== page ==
Another thing we thought we could do while waiting for better weather was hiking.. We were wrong. Some rain was falling, but the weather forecast optimistically predicted sunshine in the afternoon. Enough to tempt us into a day hike. The El Cañi preserve is right around the corner and supposedly quite pretty. I say supposedly, because we never saw more than a wall of white. We also never saw the sun. What we did see after a while though was snow as we climbed up the mountain, braving the snow. And while the muddy path was already slippery at the bottom of the mountain, that was no comparison to the sliding we did at the top where we had neat layers of mud under snow under rainy sludge.. We fought on, more out of principal than anything else. But gave up some 500m from the top. Supposedly because we were no longer able to make out the path under the snow, but really we were cold, wet and fed up. I would stell tell anyone interested to go and check it out for themselves, because I simply have no clue what the preserve looks like.
I did do another hike the day after we climbed the volcano. There’s a second national park a bit further away which offers a few hiking opportunities. It’s unpronounceable and nearly unspellable: Huerquehue National Park. Among which a 4 day hike to another set of hot springs.. Sounds great, but.. You know it.. The path was closed because I was too late in the season and some parts were snowed in. So that left two day-hikes: One up the mountain, the other leading up to a pass and then around a few lakes. Since I’d grown heartily sick of the entire up – viewpoint – down hikes, I was tempted to do the second. However, the former supposedly had some extra-ordinary views of the volcano.. and while I was driving to the national park, I was still debating which hike I should do… The decision was made for me, when the national guard announced that anyone attempting to do the mountain-hike would be arrested for trespassing by the police. So don’t even think about it…. That almost made me go check if there truly was police on the way..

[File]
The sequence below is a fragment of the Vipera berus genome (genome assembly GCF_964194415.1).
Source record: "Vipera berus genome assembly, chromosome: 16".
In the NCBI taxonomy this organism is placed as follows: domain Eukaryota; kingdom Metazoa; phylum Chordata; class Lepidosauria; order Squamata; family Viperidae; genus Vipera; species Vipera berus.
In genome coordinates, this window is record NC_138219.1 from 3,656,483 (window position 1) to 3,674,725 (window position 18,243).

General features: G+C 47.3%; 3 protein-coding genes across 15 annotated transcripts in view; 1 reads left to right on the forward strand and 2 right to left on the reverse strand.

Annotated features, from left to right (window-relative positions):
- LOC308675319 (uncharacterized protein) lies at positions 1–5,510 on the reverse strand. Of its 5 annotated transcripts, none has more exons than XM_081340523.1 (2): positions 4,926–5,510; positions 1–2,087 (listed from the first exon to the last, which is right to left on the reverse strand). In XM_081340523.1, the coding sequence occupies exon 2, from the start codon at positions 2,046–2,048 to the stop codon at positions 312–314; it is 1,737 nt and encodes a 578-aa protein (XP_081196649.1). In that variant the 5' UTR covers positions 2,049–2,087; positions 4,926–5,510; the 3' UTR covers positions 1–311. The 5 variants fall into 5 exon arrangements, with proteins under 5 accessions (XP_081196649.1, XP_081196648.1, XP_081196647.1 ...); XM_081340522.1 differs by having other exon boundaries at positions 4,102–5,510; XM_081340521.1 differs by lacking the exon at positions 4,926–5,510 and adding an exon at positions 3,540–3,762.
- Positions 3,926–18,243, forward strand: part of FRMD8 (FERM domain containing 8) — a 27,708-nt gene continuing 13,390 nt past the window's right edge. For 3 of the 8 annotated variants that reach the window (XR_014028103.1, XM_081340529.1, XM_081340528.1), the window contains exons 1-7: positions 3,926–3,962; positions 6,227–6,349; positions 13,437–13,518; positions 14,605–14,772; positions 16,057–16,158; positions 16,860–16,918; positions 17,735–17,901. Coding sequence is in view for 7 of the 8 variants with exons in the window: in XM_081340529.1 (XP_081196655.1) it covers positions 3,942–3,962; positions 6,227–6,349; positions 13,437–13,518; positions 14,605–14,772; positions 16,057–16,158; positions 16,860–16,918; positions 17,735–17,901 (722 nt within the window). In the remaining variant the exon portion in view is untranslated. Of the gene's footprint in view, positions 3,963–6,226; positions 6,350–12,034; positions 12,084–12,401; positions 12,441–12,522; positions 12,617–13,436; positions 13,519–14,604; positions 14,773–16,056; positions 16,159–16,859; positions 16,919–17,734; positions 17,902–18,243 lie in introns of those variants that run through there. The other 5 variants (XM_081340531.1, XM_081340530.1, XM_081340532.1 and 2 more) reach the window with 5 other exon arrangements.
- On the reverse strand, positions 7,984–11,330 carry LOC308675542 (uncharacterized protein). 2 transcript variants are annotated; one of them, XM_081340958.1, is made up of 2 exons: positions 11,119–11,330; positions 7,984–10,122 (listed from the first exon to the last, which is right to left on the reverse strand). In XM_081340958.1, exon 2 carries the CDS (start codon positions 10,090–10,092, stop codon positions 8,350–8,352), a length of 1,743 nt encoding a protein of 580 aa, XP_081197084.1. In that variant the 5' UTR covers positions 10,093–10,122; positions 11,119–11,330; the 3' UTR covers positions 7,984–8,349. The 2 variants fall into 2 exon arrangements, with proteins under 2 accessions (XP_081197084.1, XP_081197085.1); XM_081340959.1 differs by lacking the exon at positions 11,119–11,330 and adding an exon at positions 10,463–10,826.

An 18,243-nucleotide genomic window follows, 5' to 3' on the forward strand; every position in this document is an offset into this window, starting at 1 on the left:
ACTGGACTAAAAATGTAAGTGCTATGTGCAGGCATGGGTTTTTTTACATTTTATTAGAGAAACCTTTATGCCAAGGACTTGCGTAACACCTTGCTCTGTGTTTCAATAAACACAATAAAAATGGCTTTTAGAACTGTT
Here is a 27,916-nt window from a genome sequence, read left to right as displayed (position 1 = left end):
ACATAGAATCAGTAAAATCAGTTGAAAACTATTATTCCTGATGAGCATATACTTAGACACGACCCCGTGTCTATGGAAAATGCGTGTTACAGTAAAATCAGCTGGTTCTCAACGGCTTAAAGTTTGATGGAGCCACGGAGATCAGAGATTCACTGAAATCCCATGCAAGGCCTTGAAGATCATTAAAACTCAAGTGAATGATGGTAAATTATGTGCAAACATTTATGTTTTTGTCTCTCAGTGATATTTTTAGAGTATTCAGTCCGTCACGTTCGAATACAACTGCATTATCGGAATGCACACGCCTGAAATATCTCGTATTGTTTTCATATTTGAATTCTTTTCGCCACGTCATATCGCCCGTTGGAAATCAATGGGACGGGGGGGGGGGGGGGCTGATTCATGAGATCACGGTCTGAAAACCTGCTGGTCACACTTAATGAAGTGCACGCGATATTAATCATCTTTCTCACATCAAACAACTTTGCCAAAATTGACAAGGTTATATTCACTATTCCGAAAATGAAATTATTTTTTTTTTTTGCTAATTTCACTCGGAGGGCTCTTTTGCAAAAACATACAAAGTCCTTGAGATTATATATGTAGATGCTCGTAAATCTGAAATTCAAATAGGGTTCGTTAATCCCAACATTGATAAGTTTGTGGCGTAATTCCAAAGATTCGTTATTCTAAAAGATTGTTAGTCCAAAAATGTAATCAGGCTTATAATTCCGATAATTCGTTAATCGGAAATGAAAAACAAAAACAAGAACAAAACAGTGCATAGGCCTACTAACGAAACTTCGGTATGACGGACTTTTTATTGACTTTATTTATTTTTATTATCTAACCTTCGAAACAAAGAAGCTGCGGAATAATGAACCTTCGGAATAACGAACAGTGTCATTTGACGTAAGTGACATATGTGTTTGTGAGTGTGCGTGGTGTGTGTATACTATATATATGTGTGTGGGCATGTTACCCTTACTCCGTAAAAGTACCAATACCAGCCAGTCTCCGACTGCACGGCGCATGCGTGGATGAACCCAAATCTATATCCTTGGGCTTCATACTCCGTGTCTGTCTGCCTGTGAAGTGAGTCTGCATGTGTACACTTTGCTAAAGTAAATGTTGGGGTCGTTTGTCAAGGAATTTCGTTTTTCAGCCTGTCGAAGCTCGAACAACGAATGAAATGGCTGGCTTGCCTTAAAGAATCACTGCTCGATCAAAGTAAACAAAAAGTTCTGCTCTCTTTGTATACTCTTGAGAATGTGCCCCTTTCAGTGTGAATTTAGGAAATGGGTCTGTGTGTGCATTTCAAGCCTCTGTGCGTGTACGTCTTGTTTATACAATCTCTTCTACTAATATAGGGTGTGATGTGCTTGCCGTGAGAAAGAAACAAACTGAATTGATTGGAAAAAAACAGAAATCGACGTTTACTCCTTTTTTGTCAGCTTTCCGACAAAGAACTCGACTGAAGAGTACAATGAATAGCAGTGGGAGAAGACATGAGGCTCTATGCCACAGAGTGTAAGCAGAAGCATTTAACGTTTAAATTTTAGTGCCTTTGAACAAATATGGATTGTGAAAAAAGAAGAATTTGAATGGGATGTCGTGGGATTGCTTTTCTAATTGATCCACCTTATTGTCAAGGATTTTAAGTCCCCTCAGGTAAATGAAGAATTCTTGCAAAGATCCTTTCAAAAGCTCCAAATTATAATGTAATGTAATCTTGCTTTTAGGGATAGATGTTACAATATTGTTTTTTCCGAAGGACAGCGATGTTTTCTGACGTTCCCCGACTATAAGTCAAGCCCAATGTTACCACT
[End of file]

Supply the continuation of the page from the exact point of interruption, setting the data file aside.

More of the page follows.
But I did think better of it. Instead I did the lake hike, which is truly stunning. You walk up a rather steep ledge until you reach a plateau on which there are six lakes of very different sizes. A path leads from one lake to the next in a more or less clearly defined fashion. This is what a perfect hike looks like to me. Nice view, lakes and a hike that’s actually a loop and even contains some flat parts. Added in for free where two nice waterfalls on the way up.
Although sometimes, the path was not quite as clear as I would’ve liked. For example this bridge really had me doubting for a while:
For some reason I no longer quite recall I had decided that the hike needed to be done by 2pm. So it turned out to be a bit of a rushed hike… But on the way back, I no longer had any memory of why I needed to be back so early. I really didn’t. So I added another stop and visited the ojos del caburga. The hostel had mentioned it, but also pointed out that it was seriously overrun and probably not so enjoyable because of it. While it was full, I felt it was in no way packed (but I also arrived at 4pm so not at peak time). My initial plan had been to get off at the bus stop with the longer access road (3km) and catch the bus from the closer bus stop to return into the city.. I did, unfortunately, not account for a lack of bridge over the river and while I did see people crossing the river on stones, I only saw myself falling down the waterfalls when attempting the same. So I only enjoyed the view of the ojos from one side, which I’ve been assured is the prettier side anyways and made my, at this point very tired, way back into civilization.